The life cycle of a star: How will our Solar System end? – BBC Science Focus Magazine
Like all stars, one day our Sun will die…
The Sun formed about 4.6 billion years ago and is set to survive in its current state, roughly speaking, for another 4.5 – 5.5 billion years. And while we can’t predict what will happen in billions of years to come, knowledge of how stars evolve has enabled astronomers to broadly infer how the Sun’s life is likely to play out. More massive stars may end their lives in an explosion known as a supernova, but that is not the likely scenario that awaits our own.
Every second the Sun converts 600 million tonnes of hydrogen into four million tonnes of energy: the rest is converted into helium ‘ash’. Throughout its life the Sun’s energy output has continued to increase, and it is thought to have grown 30 per cent brighter in the 4.6 billion years since it formed. Over the next billion years, as more hydrogen is converted to helium, the Sun is set to get about 10 per cent brighter, leading to an increase in heat energy. If we consider the effect that human-made climate change is already having on the weather patterns of our planet, imagine the effect of an increase such as that.
The rising heat will cause the polar ice caps to start to melt and the oceans to warm, sending water vapour into our atmosphere. That water vapour will trap more heat, creating a ‘moist greenhouse’ effect that will raise global temperatures even higher. About 3.5 billion years from now, the Sun will be 40 per cent brighter than it is today, causing our oceans to boil, the ice caps to melt completely and our atmosphere to be stripped away. Earth will become like Venus: scorched, arid and lifeless.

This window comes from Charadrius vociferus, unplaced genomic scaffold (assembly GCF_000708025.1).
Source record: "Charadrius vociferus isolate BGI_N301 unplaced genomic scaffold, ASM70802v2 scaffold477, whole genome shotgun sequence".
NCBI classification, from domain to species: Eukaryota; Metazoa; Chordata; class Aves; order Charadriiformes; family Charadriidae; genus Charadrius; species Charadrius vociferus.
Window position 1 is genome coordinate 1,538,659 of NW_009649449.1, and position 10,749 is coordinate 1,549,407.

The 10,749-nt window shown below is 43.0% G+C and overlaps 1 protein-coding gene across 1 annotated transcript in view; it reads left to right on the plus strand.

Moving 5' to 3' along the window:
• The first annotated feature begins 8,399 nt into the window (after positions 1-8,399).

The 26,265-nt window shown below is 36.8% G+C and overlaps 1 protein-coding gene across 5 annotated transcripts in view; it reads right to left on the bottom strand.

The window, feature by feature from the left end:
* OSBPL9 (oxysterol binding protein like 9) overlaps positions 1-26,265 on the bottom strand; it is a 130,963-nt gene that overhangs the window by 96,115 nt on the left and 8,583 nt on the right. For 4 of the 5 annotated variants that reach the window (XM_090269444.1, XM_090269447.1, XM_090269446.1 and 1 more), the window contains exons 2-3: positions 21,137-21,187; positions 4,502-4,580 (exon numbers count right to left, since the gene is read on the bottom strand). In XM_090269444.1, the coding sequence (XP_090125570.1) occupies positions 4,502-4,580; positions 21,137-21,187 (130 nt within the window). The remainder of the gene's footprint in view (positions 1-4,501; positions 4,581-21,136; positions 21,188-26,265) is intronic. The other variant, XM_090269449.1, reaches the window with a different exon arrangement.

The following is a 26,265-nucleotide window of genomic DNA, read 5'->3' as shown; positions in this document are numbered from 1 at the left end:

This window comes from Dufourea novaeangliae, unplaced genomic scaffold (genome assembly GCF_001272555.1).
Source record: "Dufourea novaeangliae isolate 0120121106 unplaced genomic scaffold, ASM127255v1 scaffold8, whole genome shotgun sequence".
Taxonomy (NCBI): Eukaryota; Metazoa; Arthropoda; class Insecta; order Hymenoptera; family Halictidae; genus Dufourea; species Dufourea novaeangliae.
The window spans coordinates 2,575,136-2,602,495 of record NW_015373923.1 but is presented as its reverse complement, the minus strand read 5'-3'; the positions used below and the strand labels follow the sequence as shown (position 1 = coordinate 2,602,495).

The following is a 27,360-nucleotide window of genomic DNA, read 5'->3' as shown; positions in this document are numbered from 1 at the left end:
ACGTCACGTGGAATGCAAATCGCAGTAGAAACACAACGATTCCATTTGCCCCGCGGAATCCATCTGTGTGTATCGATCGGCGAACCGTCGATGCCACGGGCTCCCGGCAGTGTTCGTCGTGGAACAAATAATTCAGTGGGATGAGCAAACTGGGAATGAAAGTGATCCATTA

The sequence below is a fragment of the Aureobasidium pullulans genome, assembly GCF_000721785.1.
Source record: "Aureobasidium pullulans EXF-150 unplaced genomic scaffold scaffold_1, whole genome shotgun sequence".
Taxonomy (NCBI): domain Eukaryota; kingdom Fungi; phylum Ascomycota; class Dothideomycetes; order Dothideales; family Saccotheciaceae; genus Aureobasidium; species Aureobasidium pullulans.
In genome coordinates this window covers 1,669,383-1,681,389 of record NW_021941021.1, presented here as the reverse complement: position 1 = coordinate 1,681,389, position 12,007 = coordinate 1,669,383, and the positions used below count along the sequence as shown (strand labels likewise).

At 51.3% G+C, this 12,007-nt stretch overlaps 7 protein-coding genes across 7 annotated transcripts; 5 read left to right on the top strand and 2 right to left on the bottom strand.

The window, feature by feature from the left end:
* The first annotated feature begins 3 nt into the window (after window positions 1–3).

As horrific as this scenario is, it is only the beginning of the Sun’s demise. About five billion years from now, the Sun will have reached the end of the main sequence of its lifespan, and will have used up all the hydrogen in its core.
With no fusion process to counter the force of gravity, the core will begin to contract and become denser over time. As it does so, its temperature will rise and eventually ignite the remaining hydrogen lying outside the core.
This new source of fuel will generate enormous amounts of energy that will push the outer layers outwards, causing the Sun to expand two to three times its current diameter, turning it into a subgiant star.
As the surface layers of the Sun are pushed further out, they will continue to trap heat from the dense core buried deep within this ever-expanding shell, and the star will develop into a huge, luminous object called a red giant.
These ageing stars can reach sizes between 100 to 1,000 times that of the Sun, and the expanding surface area will cause the temperature of the outer layers to cool to about 3,000°C (the surface of the Sun is around 5,500°C today). The cooler temperature means these stars shine in the redder part of the colour spectrum; hence the name ‘red giant’.
As the Sun goes through this process it will stretch beyond the orbits of the inner planets Mercury and Venus, completely engulfing them, and may even reach the orbital path of Earth. However, our home planet may not be completely destroyed, as during this expansion the Sun will continue to lose mass: some estimates suggest that at its largest, just 65-70 per cent may be remaining.